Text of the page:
Run away and join the circus
Thirty seconds into watching a grown man wearing a bedazzled leotard juggle a coffee table with his feet and my middle son decided that geology wasn’t the path for him, he was destined to join the circus.
There is no more finely tuned money trap in existence than the traveling circus. Soda pop, four dollars. Snow cone, six dollars. Inflatable unicorn on a stick, twelve dollars. Watching your children realize that the elephant they are riding is currently pooping into a trashcan being held by a man with a top hat, priceless.
Honestly it was well worth the money, if for no other reason than attending the circus as a child is a necessary part of growing up. It’s different from anything else because the mystery is brought right to your home town. What was once just the dusty old fair grounds is suddenly transformed into a fantastical display of acrobatic wonder, balanced with just the right amount of humor and danger.
I was hesitant to let my kids ride the elephant at first because it was ten dollars each and we’d already been expertly separated from our dollars just getting into the tent with a few snacks. I suggested to my son that we save our money for something else when he hit me with a strategically, ingenious argument.
“But dad,” he said, “It’s freakin elephants!”
He had me there. It’s just not every day that you get to ride a freakin elephant.
I wish I could say that they were all awestruck to the point of mesmerized, still sitting, amazement. Unfortunately it will take more than trapeze artists risking their lives on silk curtains to make my youngest son sit still for longer than five seconds. To the lady sitting in front of us that is no doubt covered in tiny red, snow cone syrup hand prints from every time my son escaped my grasp; I’m sorry.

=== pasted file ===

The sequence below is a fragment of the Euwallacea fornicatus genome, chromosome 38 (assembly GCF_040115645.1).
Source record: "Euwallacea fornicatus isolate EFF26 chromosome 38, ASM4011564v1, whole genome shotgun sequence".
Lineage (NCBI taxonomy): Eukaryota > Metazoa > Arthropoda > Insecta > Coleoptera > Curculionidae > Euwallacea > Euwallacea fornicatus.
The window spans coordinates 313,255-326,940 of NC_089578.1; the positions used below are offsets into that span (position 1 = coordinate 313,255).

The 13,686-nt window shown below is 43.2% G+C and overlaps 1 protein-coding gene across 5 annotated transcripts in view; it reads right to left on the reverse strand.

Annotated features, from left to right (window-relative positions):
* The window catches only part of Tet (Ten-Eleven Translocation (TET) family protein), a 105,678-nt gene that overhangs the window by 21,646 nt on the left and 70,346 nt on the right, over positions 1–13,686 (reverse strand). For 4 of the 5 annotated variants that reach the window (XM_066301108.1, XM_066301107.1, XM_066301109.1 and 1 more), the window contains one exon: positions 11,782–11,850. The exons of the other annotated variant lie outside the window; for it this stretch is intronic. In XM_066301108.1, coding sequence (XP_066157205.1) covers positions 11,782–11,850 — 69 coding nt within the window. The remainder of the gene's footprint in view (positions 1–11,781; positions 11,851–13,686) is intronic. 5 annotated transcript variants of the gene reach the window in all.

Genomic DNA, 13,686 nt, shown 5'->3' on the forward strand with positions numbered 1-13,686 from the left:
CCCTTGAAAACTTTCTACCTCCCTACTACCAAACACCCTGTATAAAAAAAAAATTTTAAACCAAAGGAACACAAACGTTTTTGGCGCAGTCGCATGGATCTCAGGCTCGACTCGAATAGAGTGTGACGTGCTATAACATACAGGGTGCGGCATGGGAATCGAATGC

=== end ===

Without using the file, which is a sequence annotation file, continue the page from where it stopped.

We almost left the show early because each of our children was complaining about needing to use the bathroom. There was, of course a public restroom option but it was a mobile unit that looked like something out a 1970’s horror film. As we were discussing it however they wheeled out a piece of acrobatic equipment that looked especially dangerous.
The spot light flashed on a man scaling the device which rose some forty feet in the air. Drums were pounding and suddenly there were women dressed in brightly colored feathers dancing on the ground below. At the top of the structure was a circular platform where the man would stand within and make the thing spin around and around. You know the thing I’m talking about right? Well suddenly my kids didn’t need to pee. They were all eyes for the crazy man spinning around the giant playground toy.
My three year old asked if he could ride it too. I told him no.
The man did an amazing job of making it look as if he was close to failure the whole time but of course that’s part of what it takes to be good at his job. There were lots of oohs and aahs followed by an uproarious applause when he was finished. The dancing girls came back out and started singing a song about how the show was over. We had intentionally grabbed seats near the exit and so we left during their song, knowing that the fun stuff was over.
Parent pro tip: Always beat the traffic going home.
As we drove away I asked my middle son if he was still interested in joining the circus.
“Heck yeah I am!” he enthusiastically replied.
“Well that’s fine.” I told him. “But just remember that life is about starting at the bottom and working your way up, even in the circus.”
“Well what does that mean?” he asked.
So I handed him my phone and showed him the picture I took of the guy holding the trashcan for the elephant to poop in.
The circus was lots of fun. And my son still wants to be a geologist.